Over 200 years later and a free Black Pittsboro man’s legacy lives on
Pittsboro, NC – Built in 1811 by a free Black man, the Lewis Freeman House was one of the first buildings in the town of Pittsboro, N.C. Still standing today, it witnessed the horrors of the Civil War. During the Great Depression in the 1930’s, its brick fireplace kept its occupants warm. In the 1960’s, the original wood door opened as the Civil Rights Movement spread across the country.
Now, thanks to renovation and preservation work done by current owner and architect Grimsley Hobbs, the house has witnessed the global Covid-19 pandemic.
It is one of only four remaining dwellings from Pittsboro’s initial settlement in the early 19th century and is on the National Register of Historic Places.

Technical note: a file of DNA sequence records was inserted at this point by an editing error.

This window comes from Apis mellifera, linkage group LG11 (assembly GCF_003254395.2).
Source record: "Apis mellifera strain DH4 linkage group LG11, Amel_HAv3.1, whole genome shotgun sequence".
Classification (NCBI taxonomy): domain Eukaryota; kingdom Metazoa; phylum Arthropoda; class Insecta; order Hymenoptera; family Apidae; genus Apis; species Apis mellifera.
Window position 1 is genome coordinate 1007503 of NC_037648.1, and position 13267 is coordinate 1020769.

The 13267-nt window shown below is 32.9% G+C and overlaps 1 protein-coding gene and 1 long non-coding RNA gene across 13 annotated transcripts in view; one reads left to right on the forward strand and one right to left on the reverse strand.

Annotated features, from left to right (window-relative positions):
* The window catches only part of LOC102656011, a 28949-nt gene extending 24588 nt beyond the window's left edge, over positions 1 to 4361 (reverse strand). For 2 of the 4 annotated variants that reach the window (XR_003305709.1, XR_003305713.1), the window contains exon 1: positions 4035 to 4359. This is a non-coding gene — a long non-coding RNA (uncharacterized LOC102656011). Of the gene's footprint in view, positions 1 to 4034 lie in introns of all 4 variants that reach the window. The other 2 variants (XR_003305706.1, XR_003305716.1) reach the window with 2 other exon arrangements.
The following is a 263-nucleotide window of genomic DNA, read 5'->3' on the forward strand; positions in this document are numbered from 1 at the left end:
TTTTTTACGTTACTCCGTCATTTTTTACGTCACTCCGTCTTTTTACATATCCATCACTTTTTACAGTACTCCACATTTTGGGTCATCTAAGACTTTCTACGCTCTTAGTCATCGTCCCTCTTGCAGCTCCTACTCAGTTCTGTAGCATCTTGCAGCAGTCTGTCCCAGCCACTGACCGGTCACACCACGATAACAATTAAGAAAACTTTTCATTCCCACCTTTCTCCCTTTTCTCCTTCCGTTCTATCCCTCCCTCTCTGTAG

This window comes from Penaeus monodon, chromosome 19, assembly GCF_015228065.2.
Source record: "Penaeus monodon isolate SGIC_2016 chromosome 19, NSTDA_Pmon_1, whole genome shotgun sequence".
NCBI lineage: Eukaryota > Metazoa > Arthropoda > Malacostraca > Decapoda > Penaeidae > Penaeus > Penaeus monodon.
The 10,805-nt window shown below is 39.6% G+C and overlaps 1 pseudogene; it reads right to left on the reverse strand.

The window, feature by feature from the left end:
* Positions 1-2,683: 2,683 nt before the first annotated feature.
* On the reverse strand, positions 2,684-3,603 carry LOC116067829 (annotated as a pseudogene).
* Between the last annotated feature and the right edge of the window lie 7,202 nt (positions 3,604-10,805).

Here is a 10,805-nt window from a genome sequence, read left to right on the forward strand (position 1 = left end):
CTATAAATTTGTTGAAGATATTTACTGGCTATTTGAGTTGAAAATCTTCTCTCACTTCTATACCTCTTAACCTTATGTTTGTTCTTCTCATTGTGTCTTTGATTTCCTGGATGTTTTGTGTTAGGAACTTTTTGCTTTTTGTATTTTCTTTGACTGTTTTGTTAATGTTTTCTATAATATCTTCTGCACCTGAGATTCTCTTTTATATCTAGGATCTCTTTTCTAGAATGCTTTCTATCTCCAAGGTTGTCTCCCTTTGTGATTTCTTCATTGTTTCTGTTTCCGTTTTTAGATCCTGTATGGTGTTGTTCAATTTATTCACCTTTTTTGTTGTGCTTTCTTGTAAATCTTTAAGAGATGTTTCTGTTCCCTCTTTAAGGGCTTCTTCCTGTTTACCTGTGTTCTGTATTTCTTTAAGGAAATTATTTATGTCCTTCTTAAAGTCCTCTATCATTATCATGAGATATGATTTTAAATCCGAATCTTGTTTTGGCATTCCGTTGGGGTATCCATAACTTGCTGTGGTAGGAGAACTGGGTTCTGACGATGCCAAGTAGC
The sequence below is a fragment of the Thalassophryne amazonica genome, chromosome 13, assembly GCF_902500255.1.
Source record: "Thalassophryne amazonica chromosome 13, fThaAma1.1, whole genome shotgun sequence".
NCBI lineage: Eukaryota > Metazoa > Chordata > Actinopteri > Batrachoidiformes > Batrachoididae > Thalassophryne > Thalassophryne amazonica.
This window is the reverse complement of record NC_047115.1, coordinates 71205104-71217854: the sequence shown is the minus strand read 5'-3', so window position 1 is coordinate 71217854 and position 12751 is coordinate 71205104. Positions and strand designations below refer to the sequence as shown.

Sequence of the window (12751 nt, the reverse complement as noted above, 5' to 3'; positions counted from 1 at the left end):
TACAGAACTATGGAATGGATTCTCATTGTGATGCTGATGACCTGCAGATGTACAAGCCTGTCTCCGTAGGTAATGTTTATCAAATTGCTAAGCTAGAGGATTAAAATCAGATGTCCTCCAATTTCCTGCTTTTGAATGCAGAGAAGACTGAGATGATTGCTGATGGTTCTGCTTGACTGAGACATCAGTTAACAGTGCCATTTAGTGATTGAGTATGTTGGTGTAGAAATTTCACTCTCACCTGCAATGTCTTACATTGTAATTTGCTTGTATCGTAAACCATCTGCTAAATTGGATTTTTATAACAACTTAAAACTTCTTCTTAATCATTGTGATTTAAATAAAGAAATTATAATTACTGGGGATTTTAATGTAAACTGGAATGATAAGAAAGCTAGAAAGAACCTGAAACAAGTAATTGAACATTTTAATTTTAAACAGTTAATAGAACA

The man behind it all, Lewis Freeman, was not only memorable because he was a free Black man in a society where slavery was the law, but also because he was a prominent figure in the area and owned a significant amount of land.
Freeman’s exact trade is unknown, but he had money. He bought his wife and children’s freedom, built his house and owned at least 20 acres of land.
Mary Nettles, president of the Chatham County community branch of the NAACP, has been researching Freeman’s past and ties to Chatham County.
Although there were some free Black men living in the area at the time, she said, it would have been rare for a Black man to own that much land and real estate.
(Chatham Journal Newspaper, 3/29/21)